Though she’s now among an exciting set of emerging Brooklyn dancers and choreographers, Julie Fotheringham came to contemporary dance via an unusual route. She performed as a dancer and acrobat in Las Vegas shows while earning her dance degree at UNLV, worked as an aerial dancer for Disney in Tokyo, and helped develop one of Cirque du Soleil’s Las Vegas super-productions. In late 2006 she moved to New York to pursue her own interests in dance, though you can still see the influence of those experiences in her flair for drama and spectacle. And not just in the movements, but also her choices of locale and penchant for multi-media accompaniment. As she puts it: “If I can jump off of a 50-foot wall two shows a night and not die, I should be able to handle taking an artistic risk.”
Whether in official performances or the frequent guerrilla dances she stages (in Grand Central Station, Times Square, MoMA...), Fotheringham’s style is always risky, self-conscious and confrontational. In February, her new piece $20 Up Front at Monkeytown staged a chatroom transaction between an exotic dancer and a customer. The resulting series of dances portrayed a ritual whose performed sexuality was cold and commodified. “Dance inherently has an element with which all people can identify,” Fotheringham explains, “it is the human body. It is flesh, sweat, breath, pain, sex.”
The L Magazine: Your work seems very interested in expanding (or at least questioning) the role that contemporary dance plays in the larger cultural context. What role do you think dance should play for a larger audience?
Julie Fotheringham: The role of dance is the role of art. It comments, it questions, it challenges, it reflects, it exists, but opposed to art as object, live performance only exists to the extent that people see it. It is my intention to reach a wide range of people. One method is with guerrilla public performances and also performances in unconventional venues. Dance inherently has an element with which all people can identify. It is the human body. It is flesh, sweat, breath, pain, sex... It can be experienced on various levels, visceral to intellectual with social and political relevance.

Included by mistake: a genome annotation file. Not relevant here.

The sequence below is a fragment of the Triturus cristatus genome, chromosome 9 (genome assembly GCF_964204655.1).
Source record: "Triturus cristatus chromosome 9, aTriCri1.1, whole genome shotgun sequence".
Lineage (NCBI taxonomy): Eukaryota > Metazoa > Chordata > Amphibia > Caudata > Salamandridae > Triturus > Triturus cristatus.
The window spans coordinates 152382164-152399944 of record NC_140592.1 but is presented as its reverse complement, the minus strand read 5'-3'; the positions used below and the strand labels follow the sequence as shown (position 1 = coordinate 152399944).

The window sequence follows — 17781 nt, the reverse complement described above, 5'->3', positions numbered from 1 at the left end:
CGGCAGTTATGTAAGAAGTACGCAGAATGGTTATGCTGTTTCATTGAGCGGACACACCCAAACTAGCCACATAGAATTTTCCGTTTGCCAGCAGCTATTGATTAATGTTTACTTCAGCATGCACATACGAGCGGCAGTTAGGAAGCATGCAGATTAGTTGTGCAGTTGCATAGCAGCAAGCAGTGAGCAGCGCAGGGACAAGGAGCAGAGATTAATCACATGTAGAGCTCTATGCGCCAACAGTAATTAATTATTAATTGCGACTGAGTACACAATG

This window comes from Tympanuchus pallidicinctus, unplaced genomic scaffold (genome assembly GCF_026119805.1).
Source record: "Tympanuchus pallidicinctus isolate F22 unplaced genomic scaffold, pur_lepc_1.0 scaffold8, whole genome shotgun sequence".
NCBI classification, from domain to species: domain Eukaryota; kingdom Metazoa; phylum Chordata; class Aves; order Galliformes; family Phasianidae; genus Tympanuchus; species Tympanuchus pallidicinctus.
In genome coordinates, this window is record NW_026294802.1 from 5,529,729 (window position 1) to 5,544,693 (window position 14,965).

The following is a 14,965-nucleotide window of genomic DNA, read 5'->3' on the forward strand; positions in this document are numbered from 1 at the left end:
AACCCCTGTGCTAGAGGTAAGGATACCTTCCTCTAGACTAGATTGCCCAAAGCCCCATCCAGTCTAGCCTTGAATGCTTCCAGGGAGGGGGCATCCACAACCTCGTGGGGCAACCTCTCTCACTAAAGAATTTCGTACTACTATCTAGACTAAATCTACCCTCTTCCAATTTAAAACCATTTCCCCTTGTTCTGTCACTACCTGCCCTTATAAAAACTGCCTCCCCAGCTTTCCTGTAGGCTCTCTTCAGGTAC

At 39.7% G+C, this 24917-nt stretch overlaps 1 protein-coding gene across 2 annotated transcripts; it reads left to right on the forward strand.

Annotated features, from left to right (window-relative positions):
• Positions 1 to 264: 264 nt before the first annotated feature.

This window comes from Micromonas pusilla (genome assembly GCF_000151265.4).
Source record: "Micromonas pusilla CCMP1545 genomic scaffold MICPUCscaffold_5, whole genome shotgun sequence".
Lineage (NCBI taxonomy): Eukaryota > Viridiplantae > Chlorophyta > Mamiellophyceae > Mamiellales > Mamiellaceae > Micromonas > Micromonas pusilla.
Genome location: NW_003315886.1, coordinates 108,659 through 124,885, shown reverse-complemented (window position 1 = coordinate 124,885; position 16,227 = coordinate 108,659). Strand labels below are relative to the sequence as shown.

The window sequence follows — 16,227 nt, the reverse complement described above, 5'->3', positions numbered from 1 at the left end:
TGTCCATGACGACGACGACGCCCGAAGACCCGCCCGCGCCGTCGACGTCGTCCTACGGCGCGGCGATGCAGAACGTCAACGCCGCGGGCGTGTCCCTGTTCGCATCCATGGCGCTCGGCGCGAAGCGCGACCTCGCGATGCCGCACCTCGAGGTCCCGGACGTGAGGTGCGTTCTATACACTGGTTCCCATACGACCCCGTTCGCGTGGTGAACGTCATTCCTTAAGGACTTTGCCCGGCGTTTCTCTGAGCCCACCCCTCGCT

How have your experiences with Disney and Cirque du Soleil informed your work in the last two or three years?
My experience in the entertainment world has inspired me to create work that is the polar opposite of those shows. My work is intimate and low-budget. With my collaborator, video artist and musician Jarryd Lowder, we are a company of two. I did bring with me from Cirque a physical intensity and a daring perspective on danger. If I can jump off of a 50 foot wall two shows a night and not die, I should be able to handle taking an artistic risk.
What unique characteristics do you feel set your work apart from that of your contemporaries?
Most of the work that I see today is safe, whereas if you look at performance art in NY in the '70's, it was daring, sexual, and evocative. I'm trying to bring this back in a contemporary context, utilizing contemporary technology. In my last performance I inserted a surveillance camera to show live projection of the inside of my vagina, the extreme of closeup scrutiny. There was also a section where I put a plastic garbage bag over my head and sealed it off with tape, an abstract reference to Abu Ghraib, which created tension via the real threat of suffocation. I justify being shocking by intending to be shocking in an artistically sophisticated and intelligent way, appropriate within the context of the piece. Whether in works or not, at least I'm willing to go there.
Excerpt from "Heel"
"What do you think I should do for my dance?"